The room hums with a nervous energy. A half-dozen psychiatry residents sit around the table, questions bouncing back and forth between us. Will you shake hands? Introduce yourself by your first name? Your last? What will be your opening question? “What brings you in?” seems to gain consensus as a safe way to start, but then what? Will you hold a notepad? Actually take notes? Start with their childhood, or their present problems? Do you try to define their goals in the first session or save this for later? And where do you stick that brief spiel about confidentiality and safety?
Having spent over a year on the inpatient psychiatric ward, we are each now embarking into the world of outpatient psychotherapy, the bread and butter for most therapists. Our first therapy patients — blissfully unaware that they are our first — sit out in the waiting room. I imagine they, too, are filled with their own anxiety, wondering what we will be like, whether we will be cold or approachable, easy to talk to or difficult, and, most important, whether we can help.
While as junior clinicians my fellow residents and I probably had a disproportionate amount of angst regarding our patients’ (and our own) first therapy session, experienced practitioners recognize the importance of the first session, too. It’s important for laying the foundation for sessions to follow — and, in fact, it can determine whether there will even be a session to follow.
In his latest book, The Art of the First Session: Making Psychotherapy Count From the Start, clinician and author Robert Taibbi offers us an opportunity to think about what goes on in the first session and how to make the most of this important encounter. In his forty years of experience working in community mental health with couples and families, Taibbi, a licensed clinical social worker, has done many, many first sessions and distills this experience into his book.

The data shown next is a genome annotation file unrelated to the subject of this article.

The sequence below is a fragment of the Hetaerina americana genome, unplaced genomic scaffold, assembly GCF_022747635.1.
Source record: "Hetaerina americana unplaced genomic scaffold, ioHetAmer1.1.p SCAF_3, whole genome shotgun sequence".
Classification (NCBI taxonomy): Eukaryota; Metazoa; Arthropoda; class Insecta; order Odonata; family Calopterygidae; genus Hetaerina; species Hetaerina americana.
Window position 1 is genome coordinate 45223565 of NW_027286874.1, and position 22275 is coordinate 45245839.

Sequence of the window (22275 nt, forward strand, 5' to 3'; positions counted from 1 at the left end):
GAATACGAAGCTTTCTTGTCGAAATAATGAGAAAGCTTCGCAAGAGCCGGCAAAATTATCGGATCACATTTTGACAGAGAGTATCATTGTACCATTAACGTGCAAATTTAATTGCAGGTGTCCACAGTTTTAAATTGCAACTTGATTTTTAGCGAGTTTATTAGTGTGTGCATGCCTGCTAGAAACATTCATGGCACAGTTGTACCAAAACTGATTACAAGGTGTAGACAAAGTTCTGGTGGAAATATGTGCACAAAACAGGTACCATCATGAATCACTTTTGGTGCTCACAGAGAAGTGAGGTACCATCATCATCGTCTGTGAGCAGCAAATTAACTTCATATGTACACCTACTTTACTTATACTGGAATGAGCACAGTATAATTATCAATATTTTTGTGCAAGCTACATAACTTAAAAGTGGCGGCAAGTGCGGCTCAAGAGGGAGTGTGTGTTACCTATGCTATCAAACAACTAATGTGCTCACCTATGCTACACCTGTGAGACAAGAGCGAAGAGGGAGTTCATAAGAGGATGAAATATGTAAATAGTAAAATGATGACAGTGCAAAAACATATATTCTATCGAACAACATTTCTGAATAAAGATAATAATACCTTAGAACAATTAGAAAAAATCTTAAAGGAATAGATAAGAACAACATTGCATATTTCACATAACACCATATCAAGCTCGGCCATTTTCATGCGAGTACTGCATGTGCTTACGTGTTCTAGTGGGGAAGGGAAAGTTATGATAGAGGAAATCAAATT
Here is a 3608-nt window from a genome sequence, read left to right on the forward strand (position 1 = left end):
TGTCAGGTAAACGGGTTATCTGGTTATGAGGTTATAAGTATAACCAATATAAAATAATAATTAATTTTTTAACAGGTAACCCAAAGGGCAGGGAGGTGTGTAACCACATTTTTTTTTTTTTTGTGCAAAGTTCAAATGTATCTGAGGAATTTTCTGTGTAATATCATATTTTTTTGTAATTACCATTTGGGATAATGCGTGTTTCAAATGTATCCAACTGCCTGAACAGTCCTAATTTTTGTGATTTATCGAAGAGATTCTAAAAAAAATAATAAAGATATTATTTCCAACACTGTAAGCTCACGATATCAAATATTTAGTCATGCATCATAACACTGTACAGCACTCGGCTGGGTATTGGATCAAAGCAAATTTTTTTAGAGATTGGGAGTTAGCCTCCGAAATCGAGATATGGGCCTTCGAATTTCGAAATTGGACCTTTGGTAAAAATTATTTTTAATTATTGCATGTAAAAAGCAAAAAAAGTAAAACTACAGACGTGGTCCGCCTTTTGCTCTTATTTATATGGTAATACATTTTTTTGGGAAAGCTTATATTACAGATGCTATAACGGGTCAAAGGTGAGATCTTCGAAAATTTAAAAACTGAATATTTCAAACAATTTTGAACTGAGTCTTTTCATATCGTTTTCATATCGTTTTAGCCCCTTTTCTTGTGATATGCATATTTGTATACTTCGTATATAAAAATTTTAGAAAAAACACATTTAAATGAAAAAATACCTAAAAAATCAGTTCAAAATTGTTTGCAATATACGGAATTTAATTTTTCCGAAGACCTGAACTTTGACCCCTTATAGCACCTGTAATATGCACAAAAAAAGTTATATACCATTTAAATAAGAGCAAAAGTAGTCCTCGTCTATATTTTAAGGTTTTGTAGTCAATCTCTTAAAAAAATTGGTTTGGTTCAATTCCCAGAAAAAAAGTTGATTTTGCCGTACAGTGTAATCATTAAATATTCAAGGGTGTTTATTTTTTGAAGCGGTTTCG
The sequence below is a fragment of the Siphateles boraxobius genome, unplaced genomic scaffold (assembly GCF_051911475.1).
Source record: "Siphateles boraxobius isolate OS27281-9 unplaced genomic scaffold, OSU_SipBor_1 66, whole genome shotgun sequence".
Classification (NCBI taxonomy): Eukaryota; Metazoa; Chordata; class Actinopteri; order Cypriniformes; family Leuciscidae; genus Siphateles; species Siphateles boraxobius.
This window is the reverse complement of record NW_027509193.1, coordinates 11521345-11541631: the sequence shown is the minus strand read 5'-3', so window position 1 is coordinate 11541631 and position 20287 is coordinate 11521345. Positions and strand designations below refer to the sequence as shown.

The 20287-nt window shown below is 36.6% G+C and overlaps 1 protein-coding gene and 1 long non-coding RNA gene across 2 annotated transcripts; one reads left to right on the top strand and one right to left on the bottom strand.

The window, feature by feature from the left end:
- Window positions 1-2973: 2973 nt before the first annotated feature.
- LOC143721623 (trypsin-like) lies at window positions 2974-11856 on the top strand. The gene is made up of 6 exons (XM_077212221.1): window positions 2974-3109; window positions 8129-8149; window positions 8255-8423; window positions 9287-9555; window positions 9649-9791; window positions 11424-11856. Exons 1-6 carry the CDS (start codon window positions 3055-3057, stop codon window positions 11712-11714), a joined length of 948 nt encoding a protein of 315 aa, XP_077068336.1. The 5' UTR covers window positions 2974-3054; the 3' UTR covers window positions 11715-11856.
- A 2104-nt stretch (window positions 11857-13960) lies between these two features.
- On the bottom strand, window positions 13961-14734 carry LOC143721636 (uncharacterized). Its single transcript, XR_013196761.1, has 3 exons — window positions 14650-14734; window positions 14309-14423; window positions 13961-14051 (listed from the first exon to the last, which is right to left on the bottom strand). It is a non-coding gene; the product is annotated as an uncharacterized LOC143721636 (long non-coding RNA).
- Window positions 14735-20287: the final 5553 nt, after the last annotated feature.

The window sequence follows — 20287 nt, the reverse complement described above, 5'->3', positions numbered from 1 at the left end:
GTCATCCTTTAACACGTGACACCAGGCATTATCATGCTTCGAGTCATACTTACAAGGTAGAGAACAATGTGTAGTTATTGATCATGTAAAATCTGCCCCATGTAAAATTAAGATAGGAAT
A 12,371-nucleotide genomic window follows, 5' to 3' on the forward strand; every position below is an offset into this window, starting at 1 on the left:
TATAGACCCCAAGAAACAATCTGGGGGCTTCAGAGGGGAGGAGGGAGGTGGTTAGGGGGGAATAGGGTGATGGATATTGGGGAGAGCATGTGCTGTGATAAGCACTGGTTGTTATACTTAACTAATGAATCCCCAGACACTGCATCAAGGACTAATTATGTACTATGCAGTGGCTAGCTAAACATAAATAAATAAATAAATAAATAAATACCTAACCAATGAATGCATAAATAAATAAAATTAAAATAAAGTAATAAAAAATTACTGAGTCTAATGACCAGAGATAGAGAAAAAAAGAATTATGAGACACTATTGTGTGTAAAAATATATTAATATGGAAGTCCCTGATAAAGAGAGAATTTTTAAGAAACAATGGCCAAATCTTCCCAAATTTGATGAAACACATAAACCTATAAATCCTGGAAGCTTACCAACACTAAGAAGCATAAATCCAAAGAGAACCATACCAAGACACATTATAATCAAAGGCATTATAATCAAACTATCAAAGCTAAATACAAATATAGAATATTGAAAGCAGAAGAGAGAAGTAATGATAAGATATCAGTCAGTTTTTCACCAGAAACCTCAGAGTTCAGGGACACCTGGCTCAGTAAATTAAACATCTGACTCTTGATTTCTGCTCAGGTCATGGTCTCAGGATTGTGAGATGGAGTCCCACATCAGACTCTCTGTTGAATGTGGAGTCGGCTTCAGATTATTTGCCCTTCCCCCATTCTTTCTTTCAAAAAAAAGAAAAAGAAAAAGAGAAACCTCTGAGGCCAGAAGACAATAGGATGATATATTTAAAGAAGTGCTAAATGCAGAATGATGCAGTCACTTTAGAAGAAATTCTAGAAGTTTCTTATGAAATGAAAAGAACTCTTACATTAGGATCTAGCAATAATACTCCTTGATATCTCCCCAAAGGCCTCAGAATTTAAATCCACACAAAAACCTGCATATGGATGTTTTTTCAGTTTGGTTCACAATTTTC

Taibbi is upfront about the new challenges facing clinicians today. Patients often come armed with googled research regarding their problems and are likely to know as much as the web has to offer about the clinician they are coming to see. “With that knowledge,” he writes, “comes another big change in client expectations. Even if she hadn’t been in therapy before, now having done her homework, watched YouTube videos or picked up tidbits of what to expect from her sister who has been in therapy, [the client] has a pretty clear idea of what she wants.”
Furthermore, what the client expects in the first session may diverge from what the clinician was planning to offer. Our era of instant gratification, Taibbi writes, “combined with insurance companies and mental health centers capping their sessions to reduce costs or waiting lists, most clients are expecting to skip your three-session assessment model and are ready to hit the ground running.”
Rather than focus on the content of the first session (there are plenty of books on that), like a skilled therapist, Taibbi turns attention to the process. “Tracking the process — the ability to stay in lockstep with the client all through the session — is an essential skill and particularly one that less experienced clinicians can easily lose sight of,” he writes, adding, “Like the clients themselves, new clinicians can get mired the swamp of content.”
Guilty as charged.
It is easy to sit through that first session and wonder, Where are we going here? Who is steering this ship? Taibbi uses the first four chapters to focus on individual therapy. The first chapter, for example, breaks down a series of skills, including such things as tracking the process, changing the emotional climate, and anticipating transference issues. Other chapters focus on structuring the first session and what to do when things go awry — a chapter I found particularly relevant in addressing some of my own private anxieties. Taibbi then shifts to couples and family sessions, with their own set of challenges, and then ends with a chapter on how to move forward from that first encounter to future sessions.
The book is highly readable, written in a casual style and sprinkled with vignettes and humor. Taibbi’s examples ring true, and are clearly pulled from his extensive experience. I found myself looking forward to discovering the next chapter and thinking frequently, Ah, exactly, or, Oh, I’m definitely trying that next time.
The Art of the First Session: Making Psychotherapy Count From the Start
W. W. Norton & Company, February 2016
Hardcover, 240 pages